Holes and other openings in basaltic flow which are the result of trapped gas bubbles. vesicles are often filled at a later date with a wide variety of materials, including, quartz, agate, zeolite...
An outpouring of lava onto the surface from a vent or fissure. also, a solidified tongue-like or sheet-like body formed by outpouring lava.
An instrument that records seismic waves; that is, vibrations of the earth. used to record and measure earthquakes.
An impermeable geologic formation or stratum which will not hold or transmit fluid.
An igneous rock with mafic composition.
|phreatic eruption (explosion)|
An explosive volcanic eruption caused when water and heated volcanic rocks interact to produce a violent expulsion of steam and pulverized rocks. magma is not involved.
An explosive eruption in which the resultant cloud of hot ash and other material moves laterally rather than upward.
An estimate of the true age of a mineral or rock based on the rate of decay of radioactive minerals.
An eruption from the side of a volcano (in contrast to a summit eruption.)
An elongate crustal block that is relatively depressed (downdropped) between two fault systems.
An underground zone of porous rock containing hot water.
- Angular fragments of material, commonly formed by physical weathering processes or explosive volcanic activity.
- Any stone composed of angular fragments embedded and consolidated in ...
Hawaiian term for a fluid volcanic eruption resulting in broad basaltic shield volcanoes. the highly fluid magma flows readily, and hardens into ropey forms as it cools. it can be very impressive ...
Grooves eroded into bedrock by rock debris frozen into the base of a glacier.
General term for material deposited by a glacier. see also moraine.
General term for material deposited by a glacier.
General term for material deposited beneath, along the sides, and/or at the terminus of a glacier. also, what we get here in oregon during the fall, winter, and spring. see also till.
From the greek "meta" (change) and "morph" (form). commonly occurs to rocks which are subjected to increased heat and/or pressure. also applies to the conversion of snow into g...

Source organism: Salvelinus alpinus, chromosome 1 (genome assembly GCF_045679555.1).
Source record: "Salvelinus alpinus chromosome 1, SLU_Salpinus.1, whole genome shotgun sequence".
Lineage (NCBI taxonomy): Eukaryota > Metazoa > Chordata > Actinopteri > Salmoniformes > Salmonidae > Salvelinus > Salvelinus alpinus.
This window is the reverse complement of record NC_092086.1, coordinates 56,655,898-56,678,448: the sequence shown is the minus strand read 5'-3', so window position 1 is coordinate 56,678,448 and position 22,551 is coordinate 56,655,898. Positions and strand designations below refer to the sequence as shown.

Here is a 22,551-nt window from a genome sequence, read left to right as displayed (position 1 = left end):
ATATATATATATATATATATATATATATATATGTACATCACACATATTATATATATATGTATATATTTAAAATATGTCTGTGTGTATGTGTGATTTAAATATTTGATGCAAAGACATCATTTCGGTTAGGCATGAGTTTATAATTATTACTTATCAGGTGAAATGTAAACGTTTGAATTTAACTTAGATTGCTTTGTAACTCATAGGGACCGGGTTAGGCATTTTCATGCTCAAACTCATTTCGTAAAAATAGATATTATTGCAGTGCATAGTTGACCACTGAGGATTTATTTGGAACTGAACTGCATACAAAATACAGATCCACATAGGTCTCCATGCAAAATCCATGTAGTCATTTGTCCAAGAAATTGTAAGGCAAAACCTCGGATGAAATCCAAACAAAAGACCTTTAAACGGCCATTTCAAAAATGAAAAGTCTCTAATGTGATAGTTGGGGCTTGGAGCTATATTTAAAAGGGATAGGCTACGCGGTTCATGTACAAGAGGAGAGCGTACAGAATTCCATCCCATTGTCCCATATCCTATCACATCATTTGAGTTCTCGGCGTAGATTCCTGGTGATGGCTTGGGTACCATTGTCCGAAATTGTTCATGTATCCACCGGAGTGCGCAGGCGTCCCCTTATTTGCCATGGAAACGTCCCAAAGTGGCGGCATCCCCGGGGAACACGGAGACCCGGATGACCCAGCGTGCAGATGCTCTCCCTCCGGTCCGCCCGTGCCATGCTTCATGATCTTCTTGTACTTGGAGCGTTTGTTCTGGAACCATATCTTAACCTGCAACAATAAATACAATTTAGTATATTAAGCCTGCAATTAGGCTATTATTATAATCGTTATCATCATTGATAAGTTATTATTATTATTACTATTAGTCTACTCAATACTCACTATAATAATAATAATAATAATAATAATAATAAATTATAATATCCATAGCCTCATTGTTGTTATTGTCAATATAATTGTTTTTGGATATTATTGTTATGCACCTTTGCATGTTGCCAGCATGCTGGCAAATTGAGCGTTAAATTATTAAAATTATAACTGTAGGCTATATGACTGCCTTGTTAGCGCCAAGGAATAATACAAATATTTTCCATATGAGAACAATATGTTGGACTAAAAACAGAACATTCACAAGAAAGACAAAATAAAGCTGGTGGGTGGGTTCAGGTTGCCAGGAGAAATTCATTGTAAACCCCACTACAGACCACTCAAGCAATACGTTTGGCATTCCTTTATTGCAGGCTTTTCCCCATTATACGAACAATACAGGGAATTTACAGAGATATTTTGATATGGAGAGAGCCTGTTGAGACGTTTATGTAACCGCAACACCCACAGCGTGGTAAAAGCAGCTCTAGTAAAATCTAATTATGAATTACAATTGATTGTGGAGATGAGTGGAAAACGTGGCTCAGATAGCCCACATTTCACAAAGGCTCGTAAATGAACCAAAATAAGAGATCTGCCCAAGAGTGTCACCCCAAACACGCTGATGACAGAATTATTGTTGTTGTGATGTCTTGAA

- Finely ground rock material, usually associated with glaciers (or faults). can be mixed with water and formed into loaves which, when baked for 45 minutes at 350°, are totally unedible.
Evidence of past life on earth. can include the preserved hard and soft parts of plants and animals, tracks and burrows, whole organisms preserved intact in amber or tar, and fossilized dung. any ...
Erosional features associated with alpine glaciers.
Energy derived from the internal heat of the earth.
A volcano that is not presently erupting and is not likely to do so for a very long time in the future.
A gently sloping volcano in the shape of a flattened dome, built almost exclusively of mafic lava flows. the hawaiian islands are a good example.
- A general term for clay, silt, sand, gravel or similar unconsolidated material deposited by a stream or other body of running water.
- Gravel, sand, silt, soil, or other material that...
- A flowage of water-saturated earth material possessing a high degree of fluidity during movement. a less-saturated flowing mass is often called a debris flow. a mudflow originating on the flan...
A flow of unsorted masses of rock and other material downslope under the influence of gravity. water is commonly involved as a catalyst and/or lubricant. for example
|marker horizon (or bed)|
A distinctive horizon which is used for regional correlation of lithology. a good marker horizon is distinctive, widespread, and represents a relatively short period of geologic time. for example,...
A copmmon mechanical weathering process where rock and debris frozen into the sides and bottom of a glacier act like sandpaper and wear down the bedrock the glacier is mocing across.
A continuous release of seismic energy typically associated with the underground movement of magma. it contrasts distinctly with the sudden release and rapid decrease of seismic energy associated ...
|glacial quarrying (plucking)|
A common mechanical weathering process in alpine glaciated terrain where glacial ice frozen into cracks in the bedrock literally "pluck" rock material from the valley floor.
A combination of snow and rock
A geologic formation or stratum that significantly retards fluid movement.
A large igneous intrusion formed at great depth in the crust.
A volcano that is erupting; or one that, while not erupting at the present, has erupted within (geologically) recent time and is considered likely to do so in the (geologically) near future.
A volcano composed of both lava flows and pyroclastic material. also called "composite" volcanoes. common at convergent boundaries. excellent examples in the u.s. include mt. st. helens,...
A volcanic cone built entirely of loose fragmented material (pyroclastics.)
A vent or opening through which issue steam, hydrogen sulfide, or other gases. the craters of many dormant volcanoes contain active fumaroles.
A turbulent mixture of gas and rock fragments, most of which are ash-sized particles, ejected violently from a crater or fissure. the mass of pyroclastics is normally of very high temperature and ...
A tunnel formed when the surface of a mafic lava flow cools and solidifies, while the still-molten interior flows through and drains away. these can insulate the flow and allow it to travel great ...
A torrential flow of water-saturated volcanic debris down the slope of a volcano in response to gravity. a type of mudflow.
A steep volcanic cone built by both lava flows and pyroclastic eruptions.
A snowball which has been stored in the freezer for several months (or more). useful for surprising unwelcome visitors during the spring and summer months.
A nearly vertical fault with side-slipping displacement.